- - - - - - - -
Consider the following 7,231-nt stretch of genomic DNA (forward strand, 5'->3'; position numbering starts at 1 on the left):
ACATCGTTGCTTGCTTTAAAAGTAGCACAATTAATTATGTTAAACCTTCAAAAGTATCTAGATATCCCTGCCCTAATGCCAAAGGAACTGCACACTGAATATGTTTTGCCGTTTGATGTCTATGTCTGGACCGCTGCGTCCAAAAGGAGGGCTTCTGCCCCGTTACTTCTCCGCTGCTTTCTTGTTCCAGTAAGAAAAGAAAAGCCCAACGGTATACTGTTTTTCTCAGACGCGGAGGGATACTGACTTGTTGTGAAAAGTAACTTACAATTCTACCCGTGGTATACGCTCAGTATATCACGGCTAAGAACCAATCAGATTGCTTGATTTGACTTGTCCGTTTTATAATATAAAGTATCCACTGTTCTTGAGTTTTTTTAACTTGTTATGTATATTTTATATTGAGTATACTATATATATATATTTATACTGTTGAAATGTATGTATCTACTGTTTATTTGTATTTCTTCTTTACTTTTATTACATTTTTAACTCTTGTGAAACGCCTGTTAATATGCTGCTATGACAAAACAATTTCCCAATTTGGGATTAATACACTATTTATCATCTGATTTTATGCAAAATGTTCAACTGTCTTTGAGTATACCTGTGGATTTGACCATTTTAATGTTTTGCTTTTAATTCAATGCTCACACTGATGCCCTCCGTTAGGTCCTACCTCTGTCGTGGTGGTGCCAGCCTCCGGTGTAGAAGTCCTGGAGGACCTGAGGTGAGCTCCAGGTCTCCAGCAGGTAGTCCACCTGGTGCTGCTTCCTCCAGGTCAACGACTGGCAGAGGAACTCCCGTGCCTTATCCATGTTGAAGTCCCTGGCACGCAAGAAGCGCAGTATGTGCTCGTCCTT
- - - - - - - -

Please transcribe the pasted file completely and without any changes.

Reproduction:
Consider the following 7,231-nt stretch of genomic DNA (forward strand, 5'->3'; position numbering starts at 1 on the left):
ACATCGTTGCTTGCTTTAAAAGTAGCACAATTAATTATGTTAAACCTTCAAAAGTATCTAGATATCCCTGCCCTAATGCCAAAGGAACTGCACACTGAATATGTTTTGCCGTTTGATGTCTATGTCTGGACCGCTGCGTCCAAAAGGAGGGCTTCTGCCCCGTTACTTCTCCGCTGCTTTCTTGTTCCAGTAAGAAAAGAAAAGCCCAACGGTATACTGTTTTTCTCAGACGCGGAGGGATACTGACTTGTTGTGAAAAGTAACTTACAATTCTACCCGTGGTATACGCTCAGTATATCACGGCTAAGAACCAATCAGATTGCTTGATTTGACTTGTCCGTTTTATAATATAAAGTATCCACTGTTCTTGAGTTTTTTTAACTTGTTATGTATATTTTATATTGAGTATACTATATATATATATTTATACTGTTGAAATGTATGTATCTACTGTTTATTTGTATTTCTTCTTTACTTTTATTACATTTTTAACTCTTGTGAAACGCCTGTTAATATGCTGCTATGACAAAACAATTTCCCAATTTGGGATTAATACACTATTTATCATCTGATTTTATGCAAAATGTTCAACTGTCTTTGAGTATACCTGTGGATTTGACCATTTTAATGTTTTGCTTTTAATTCAATGCTCACACTGATGCCCTCCGTTAGGTCCTACCTCTGTCGTGGTGGTGCCAGCCTCCGGTGTAGAAGTCCTGGAGGACCTGAGGTGAGCTCCAGGTCTCCAGCAGGTAGTCCACCTGGTGCTGCTTCCTCCAGGTCAACGACTGGCAGAGGAACTCCCGTGCCTTATCCATGTTGAAGTCCCTGGCACGCAAGAAGCGCAGTATGTGCTCGTCCTT